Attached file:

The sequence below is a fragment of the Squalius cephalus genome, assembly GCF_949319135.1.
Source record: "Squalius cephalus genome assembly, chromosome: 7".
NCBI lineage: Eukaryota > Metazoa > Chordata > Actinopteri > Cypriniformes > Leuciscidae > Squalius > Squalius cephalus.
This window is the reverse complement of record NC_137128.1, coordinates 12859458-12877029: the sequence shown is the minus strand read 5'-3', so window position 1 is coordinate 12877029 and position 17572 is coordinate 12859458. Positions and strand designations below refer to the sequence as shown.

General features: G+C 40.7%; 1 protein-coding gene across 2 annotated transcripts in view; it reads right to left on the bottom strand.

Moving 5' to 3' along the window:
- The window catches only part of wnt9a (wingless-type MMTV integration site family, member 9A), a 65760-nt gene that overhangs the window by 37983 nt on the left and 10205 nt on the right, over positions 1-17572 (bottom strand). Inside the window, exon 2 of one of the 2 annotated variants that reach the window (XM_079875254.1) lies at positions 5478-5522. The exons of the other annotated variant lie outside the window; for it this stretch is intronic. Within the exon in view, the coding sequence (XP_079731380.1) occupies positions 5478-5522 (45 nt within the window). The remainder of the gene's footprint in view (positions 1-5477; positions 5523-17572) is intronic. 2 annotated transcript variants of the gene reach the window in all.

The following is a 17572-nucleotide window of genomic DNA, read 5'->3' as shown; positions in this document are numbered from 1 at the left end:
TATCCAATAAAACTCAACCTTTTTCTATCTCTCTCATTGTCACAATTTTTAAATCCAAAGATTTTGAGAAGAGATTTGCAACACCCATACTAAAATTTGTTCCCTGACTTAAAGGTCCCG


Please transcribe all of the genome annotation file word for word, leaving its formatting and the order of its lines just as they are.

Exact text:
The sequence below is a fragment of the Squalius cephalus genome, assembly GCF_949319135.1.
Source record: "Squalius cephalus genome assembly, chromosome: 7".
NCBI lineage: Eukaryota > Metazoa > Chordata > Actinopteri > Cypriniformes > Leuciscidae > Squalius > Squalius cephalus.
This window is the reverse complement of record NC_137128.1, coordinates 12859458-12877029: the sequence shown is the minus strand read 5'-3', so window position 1 is coordinate 12877029 and position 17572 is coordinate 12859458. Positions and strand designations below refer to the sequence as shown.

General features: G+C 40.7%; 1 protein-coding gene across 2 annotated transcripts in view; it reads right to left on the bottom strand.

Moving 5' to 3' along the window:
- The window catches only part of wnt9a (wingless-type MMTV integration site family, member 9A), a 65760-nt gene that overhangs the window by 37983 nt on the left and 10205 nt on the right, over positions 1-17572 (bottom strand). Inside the window, exon 2 of one of the 2 annotated variants that reach the window (XM_079875254.1) lies at positions 5478-5522. The exons of the other annotated variant lie outside the window; for it this stretch is intronic. Within the exon in view, the coding sequence (XP_079731380.1) occupies positions 5478-5522 (45 nt within the window). The remainder of the gene's footprint in view (positions 1-5477; positions 5523-17572) is intronic. 2 annotated transcript variants of the gene reach the window in all.

The following is a 17572-nucleotide window of genomic DNA, read 5'->3' as shown; positions in this document are numbered from 1 at the left end:
TATCCAATAAAACTCAACCTTTTTCTATCTCTCTCATTGTCACAATTTTTAAATCCAAAGATTTTGAGAAGAGATTTGCAACACCCATACTAAAATTTGTTCCCTGACTTAAAGGTCCCG